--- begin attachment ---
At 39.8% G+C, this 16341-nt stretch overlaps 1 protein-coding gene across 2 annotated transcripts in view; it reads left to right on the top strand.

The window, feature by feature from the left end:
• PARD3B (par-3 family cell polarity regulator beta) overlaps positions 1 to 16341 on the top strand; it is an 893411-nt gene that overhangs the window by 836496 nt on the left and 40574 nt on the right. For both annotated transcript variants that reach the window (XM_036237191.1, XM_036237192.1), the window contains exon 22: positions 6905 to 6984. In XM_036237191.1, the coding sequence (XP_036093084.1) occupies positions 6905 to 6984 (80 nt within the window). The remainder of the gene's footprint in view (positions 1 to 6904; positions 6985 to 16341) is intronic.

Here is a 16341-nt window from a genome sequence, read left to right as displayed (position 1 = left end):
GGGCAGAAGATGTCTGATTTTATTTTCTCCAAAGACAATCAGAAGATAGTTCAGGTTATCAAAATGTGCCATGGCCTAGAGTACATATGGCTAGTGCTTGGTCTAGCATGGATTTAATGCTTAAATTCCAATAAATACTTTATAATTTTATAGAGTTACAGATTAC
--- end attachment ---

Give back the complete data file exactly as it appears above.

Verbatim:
At 39.8% G+C, this 16341-nt stretch overlaps 1 protein-coding gene across 2 annotated transcripts in view; it reads left to right on the top strand.

The window, feature by feature from the left end:
• PARD3B (par-3 family cell polarity regulator beta) overlaps positions 1 to 16341 on the top strand; it is an 893411-nt gene that overhangs the window by 836496 nt on the left and 40574 nt on the right. For both annotated transcript variants that reach the window (XM_036237191.1, XM_036237192.1), the window contains exon 22: positions 6905 to 6984. In XM_036237191.1, the coding sequence (XP_036093084.1) occupies positions 6905 to 6984 (80 nt within the window). The remainder of the gene's footprint in view (positions 1 to 6904; positions 6985 to 16341) is intronic.

Here is a 16341-nt window from a genome sequence, read left to right as displayed (position 1 = left end):
GGGCAGAAGATGTCTGATTTTATTTTCTCCAAAGACAATCAGAAGATAGTTCAGGTTATCAAAATGTGCCATGGCCTAGAGTACATATGGCTAGTGCTTGGTCTAGCATGGATTTAATGCTTAAATTCCAATAAATACTTTATAATTTTATAGAGTTACAGATTAC